[Posted September 9, 2008] We get two published opinions from the Court of Appeals today; one en banc decision in a criminal case, and one eerily “post-mortem” ruling in an arcane admin law appeal.

Criminal law
Earlier this year, a divided panel of the court reversed convictions of possession of marijuana and methamphetamine with intent to distribute. That 2-1 ruling was unpublished, but the court granted en banc review, and today, in Dunn v. Commonwealth, it affirms by a lopsided 10-1 margin.

This appeal is about aiding and abetting. Dunn lived in a house with her fiancé and their three-year-old boy. The fiancé was in the pharmaceutical industry, but unfortunately he participated in the illicit arm of it, selling drugs out of the home. Police caught up with him by making a controlled buy through an informant; the next day, they came in with a search warrant.

If you read the opinion, you’ll come to the conclusion that the décor of the house was Early-Modern Druggie; police found drugs, scales, baggies, a bong, and assorted paraphernalia all over the joint. They also had the audio recording of the conversation of the previous day’s drug buy. Faced with all that, the fiancé sang. He did try to exonerate Dunn, by assuring the officers that while she knew the stuff was in the house, and while she was somewhere in the house at the time of the previous day’s transaction, and while she used some of the merchandise from time to time, she wasn’t in the same “business” as he was.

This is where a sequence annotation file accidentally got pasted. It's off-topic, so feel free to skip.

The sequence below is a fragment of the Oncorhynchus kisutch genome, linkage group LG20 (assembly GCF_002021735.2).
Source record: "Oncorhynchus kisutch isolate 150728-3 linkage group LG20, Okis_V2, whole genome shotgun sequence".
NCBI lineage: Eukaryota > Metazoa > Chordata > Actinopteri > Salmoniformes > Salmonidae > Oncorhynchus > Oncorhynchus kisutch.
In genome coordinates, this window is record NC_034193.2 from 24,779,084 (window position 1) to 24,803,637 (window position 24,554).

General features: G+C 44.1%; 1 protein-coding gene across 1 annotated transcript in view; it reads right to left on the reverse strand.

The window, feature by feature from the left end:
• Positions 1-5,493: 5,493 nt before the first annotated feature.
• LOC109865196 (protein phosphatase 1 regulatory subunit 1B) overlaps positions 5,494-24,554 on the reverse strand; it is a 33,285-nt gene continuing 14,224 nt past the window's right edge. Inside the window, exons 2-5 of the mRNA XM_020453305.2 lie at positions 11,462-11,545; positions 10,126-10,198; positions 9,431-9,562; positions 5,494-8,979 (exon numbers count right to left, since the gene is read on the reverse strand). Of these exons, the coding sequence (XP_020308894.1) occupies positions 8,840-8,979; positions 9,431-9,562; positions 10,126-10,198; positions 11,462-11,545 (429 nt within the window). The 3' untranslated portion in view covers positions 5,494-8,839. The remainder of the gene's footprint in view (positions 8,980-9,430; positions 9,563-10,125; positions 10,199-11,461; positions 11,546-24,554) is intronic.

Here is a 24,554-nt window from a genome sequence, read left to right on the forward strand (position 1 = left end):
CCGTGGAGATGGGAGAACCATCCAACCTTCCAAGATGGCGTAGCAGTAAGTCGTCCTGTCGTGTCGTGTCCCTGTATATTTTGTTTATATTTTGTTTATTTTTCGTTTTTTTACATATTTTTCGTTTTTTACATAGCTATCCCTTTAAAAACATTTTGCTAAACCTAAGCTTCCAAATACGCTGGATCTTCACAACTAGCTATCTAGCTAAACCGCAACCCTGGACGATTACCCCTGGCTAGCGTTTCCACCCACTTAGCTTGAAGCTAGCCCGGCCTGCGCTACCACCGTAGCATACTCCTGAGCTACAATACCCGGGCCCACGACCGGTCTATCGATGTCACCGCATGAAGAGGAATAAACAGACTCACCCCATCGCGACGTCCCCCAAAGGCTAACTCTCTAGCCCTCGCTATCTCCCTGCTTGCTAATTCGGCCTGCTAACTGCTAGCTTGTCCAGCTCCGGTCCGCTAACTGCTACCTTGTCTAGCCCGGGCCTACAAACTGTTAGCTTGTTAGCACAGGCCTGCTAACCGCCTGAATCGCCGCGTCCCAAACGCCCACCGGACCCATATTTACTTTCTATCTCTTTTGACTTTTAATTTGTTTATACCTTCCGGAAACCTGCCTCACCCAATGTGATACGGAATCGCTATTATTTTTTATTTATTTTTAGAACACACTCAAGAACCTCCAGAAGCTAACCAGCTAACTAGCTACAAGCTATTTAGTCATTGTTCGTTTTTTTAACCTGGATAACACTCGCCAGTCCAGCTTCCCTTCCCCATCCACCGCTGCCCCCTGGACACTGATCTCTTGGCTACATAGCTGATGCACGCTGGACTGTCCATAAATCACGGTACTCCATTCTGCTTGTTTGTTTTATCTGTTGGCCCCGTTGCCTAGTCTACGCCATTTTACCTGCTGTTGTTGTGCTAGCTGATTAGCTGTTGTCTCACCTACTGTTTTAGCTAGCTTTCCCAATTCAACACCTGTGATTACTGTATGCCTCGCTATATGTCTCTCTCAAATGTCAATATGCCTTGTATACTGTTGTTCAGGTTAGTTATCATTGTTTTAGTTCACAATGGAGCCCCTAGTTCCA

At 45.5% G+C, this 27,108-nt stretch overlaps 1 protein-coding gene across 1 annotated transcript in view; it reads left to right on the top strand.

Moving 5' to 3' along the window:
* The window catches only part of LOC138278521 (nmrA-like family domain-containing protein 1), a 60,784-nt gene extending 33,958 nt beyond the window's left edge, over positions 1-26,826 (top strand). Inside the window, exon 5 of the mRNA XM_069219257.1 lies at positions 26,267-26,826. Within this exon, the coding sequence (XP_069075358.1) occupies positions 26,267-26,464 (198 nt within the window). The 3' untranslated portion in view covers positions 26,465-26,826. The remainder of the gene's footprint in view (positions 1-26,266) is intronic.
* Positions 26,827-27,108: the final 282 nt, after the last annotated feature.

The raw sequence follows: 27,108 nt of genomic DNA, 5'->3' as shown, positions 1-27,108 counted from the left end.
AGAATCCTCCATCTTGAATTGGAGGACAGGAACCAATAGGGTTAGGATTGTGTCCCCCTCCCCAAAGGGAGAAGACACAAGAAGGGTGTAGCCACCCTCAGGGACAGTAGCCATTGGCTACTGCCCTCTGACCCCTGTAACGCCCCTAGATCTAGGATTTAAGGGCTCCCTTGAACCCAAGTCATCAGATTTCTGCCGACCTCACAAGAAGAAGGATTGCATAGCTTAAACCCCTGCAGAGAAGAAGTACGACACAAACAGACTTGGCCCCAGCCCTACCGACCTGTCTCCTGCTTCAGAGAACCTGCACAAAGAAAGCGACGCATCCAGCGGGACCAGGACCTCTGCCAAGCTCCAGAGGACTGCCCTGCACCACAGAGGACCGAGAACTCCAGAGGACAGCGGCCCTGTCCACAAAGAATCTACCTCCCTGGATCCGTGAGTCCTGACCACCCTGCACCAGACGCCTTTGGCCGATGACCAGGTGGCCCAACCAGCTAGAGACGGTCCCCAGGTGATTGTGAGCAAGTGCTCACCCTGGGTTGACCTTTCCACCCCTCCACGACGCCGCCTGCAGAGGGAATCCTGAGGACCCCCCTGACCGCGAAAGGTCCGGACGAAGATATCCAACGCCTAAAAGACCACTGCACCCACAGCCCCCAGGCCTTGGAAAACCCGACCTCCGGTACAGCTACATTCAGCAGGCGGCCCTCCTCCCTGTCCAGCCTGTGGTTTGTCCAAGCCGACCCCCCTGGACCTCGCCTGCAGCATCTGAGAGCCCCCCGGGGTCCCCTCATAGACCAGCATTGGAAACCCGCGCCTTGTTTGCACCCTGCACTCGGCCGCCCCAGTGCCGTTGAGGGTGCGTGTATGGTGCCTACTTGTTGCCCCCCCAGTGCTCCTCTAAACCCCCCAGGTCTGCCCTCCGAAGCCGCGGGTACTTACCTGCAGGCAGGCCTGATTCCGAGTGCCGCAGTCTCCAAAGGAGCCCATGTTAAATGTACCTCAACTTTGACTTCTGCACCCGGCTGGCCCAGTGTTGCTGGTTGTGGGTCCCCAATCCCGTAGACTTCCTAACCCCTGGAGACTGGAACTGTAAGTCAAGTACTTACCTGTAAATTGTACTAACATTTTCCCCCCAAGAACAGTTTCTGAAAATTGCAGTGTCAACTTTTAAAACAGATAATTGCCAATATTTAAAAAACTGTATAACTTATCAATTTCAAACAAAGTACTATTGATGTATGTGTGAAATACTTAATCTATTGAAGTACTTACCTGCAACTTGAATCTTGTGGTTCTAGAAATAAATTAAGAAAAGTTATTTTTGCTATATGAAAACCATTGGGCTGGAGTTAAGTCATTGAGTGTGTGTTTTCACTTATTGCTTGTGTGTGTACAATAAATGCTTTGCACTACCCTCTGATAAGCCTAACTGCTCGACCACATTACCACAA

In truth, Dunn had no business at all; neither she nor the fiancé had a steady job, and they subsisted on the proceeds from his pharmaceutical avocation. But police charged her with being a principal in the second degree to the fiancé’s sales, and that is a serious matter indeed.

A principal in the second degree isn’t the perpetrator of the crime, but is present when the offense is committed, and by some gesture, act, or word, incites or encourages it. Today, the majority concludes that the trial court had enough evidence to convict. In an elaborate pattern of disregarding unfavorable testimony and validating inferences, the majority (written by Judge McClanahan) finds that a factfinder could have concluded that Dunn was around, and tolerating the drug sales, the whole time, thus satisfying the aiding-and-abetting requirement.

Judge Elder dissents, and notes that the prosecution has hardly excluded every reasonable hypothesis of innocence. For example, he notes that Dunn’s presence in the house during the drug buy isn’t enough to establish that she was in the room at the time – certainly not beyond a reasonable doubt. He concludes that the evidence is certainly sufficient to prove the lesser included offenses of possession of the drugs, but not distribution.

I’ll admit that I’m a bit surprised that Judge Elder didn’t have any colleagues in his lonely dissent. (He lost his one pal from the panel stage by attrition; Senior Judge Fitzpatrick had voted with him, and even wrote the majority opinion; but she didn’t participate in the en banc rehearing.) The issues he raises in opposition to the majority’s conclusion are, in my view, substantial (and I’m not exactly a great apologist for drug dealers). It is foreseeable to me that the less-conservative Supreme Court could opt to take a look at this case, especially now that it has the added imprimatur of the en banc tag, which always adds weight to a CAV ruling.

The court also grants en banc rehearing in an abduction case decided earlier this year by unpublished opinion. That case is Clanton v. Commonwealth. The case will be briefed anew and argued to the full court, with a published ruling likely coming after the first of the year.